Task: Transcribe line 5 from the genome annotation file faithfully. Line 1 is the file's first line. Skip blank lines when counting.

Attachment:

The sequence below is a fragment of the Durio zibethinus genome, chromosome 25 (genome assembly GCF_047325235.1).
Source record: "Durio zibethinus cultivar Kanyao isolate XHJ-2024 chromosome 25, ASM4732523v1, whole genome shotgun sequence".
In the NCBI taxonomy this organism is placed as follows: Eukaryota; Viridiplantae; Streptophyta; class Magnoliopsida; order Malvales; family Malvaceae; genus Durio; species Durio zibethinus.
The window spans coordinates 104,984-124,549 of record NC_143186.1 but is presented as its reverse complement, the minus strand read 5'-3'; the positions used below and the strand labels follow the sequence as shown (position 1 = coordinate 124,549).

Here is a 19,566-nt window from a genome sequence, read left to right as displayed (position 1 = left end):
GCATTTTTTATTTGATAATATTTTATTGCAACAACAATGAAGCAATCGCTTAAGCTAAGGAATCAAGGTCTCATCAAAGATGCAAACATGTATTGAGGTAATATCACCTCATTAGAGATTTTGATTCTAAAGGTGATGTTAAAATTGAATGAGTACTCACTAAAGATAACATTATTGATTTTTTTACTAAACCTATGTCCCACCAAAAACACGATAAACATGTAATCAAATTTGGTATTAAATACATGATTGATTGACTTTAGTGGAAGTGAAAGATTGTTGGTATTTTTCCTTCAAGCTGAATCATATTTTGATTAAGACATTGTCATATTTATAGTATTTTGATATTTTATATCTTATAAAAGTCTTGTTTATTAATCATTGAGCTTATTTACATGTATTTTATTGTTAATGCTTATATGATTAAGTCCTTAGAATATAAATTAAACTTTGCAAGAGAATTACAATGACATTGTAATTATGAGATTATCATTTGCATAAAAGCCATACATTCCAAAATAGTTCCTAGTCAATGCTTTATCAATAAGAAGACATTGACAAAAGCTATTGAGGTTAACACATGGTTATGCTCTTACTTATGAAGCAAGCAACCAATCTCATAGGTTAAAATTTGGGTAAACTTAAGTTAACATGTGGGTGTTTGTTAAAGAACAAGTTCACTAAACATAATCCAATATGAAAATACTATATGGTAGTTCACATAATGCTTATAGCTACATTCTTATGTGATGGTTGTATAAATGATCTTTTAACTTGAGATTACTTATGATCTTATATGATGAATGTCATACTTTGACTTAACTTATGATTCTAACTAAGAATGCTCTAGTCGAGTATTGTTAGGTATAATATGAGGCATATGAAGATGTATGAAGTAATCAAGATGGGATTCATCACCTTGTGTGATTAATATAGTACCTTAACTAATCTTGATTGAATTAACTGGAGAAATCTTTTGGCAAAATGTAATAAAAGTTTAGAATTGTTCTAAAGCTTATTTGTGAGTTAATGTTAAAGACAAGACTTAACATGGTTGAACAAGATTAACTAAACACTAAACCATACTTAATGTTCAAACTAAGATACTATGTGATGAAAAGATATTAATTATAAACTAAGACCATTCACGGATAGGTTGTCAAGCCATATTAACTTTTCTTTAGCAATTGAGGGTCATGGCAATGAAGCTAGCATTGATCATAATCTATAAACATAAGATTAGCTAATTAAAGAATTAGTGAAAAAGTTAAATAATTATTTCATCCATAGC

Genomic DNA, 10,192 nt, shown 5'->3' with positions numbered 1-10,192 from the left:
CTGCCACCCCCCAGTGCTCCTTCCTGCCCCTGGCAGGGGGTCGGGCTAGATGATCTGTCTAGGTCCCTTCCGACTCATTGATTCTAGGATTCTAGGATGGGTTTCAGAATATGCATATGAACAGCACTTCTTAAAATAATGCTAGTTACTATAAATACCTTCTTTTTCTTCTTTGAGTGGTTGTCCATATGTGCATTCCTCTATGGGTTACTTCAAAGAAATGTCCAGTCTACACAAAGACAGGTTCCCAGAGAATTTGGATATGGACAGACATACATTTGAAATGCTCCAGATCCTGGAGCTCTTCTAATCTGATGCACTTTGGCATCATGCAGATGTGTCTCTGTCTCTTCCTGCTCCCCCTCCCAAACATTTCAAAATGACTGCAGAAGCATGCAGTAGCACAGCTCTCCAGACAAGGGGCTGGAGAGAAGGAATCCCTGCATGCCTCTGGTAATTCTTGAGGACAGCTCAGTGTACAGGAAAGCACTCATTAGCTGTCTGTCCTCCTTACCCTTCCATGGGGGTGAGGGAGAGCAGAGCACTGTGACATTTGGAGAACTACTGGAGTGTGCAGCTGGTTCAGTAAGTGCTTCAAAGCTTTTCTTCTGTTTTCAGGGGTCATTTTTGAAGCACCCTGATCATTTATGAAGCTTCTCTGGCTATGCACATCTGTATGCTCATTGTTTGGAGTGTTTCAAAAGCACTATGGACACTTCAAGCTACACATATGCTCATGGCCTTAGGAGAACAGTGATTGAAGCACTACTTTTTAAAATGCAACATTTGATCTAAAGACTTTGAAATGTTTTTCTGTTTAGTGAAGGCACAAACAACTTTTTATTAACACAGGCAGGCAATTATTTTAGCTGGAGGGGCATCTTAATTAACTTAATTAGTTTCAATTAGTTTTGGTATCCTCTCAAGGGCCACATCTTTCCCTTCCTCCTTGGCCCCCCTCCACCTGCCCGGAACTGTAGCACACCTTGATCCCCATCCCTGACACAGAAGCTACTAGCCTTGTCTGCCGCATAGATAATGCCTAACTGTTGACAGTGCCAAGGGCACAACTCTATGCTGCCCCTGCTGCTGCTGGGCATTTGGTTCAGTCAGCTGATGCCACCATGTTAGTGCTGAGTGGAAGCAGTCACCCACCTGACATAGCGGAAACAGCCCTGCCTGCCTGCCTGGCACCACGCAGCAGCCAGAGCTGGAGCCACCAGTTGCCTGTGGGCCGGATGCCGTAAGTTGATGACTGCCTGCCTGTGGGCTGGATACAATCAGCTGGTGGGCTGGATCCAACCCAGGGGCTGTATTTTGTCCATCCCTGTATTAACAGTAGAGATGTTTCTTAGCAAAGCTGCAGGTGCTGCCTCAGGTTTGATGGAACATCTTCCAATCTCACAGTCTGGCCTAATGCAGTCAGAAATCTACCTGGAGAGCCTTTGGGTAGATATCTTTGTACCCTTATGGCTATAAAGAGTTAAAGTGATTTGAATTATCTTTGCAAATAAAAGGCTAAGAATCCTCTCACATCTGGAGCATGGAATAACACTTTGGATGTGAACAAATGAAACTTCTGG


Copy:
Here is a 19,566-nt window from a genome sequence, read left to right as displayed (position 1 = left end):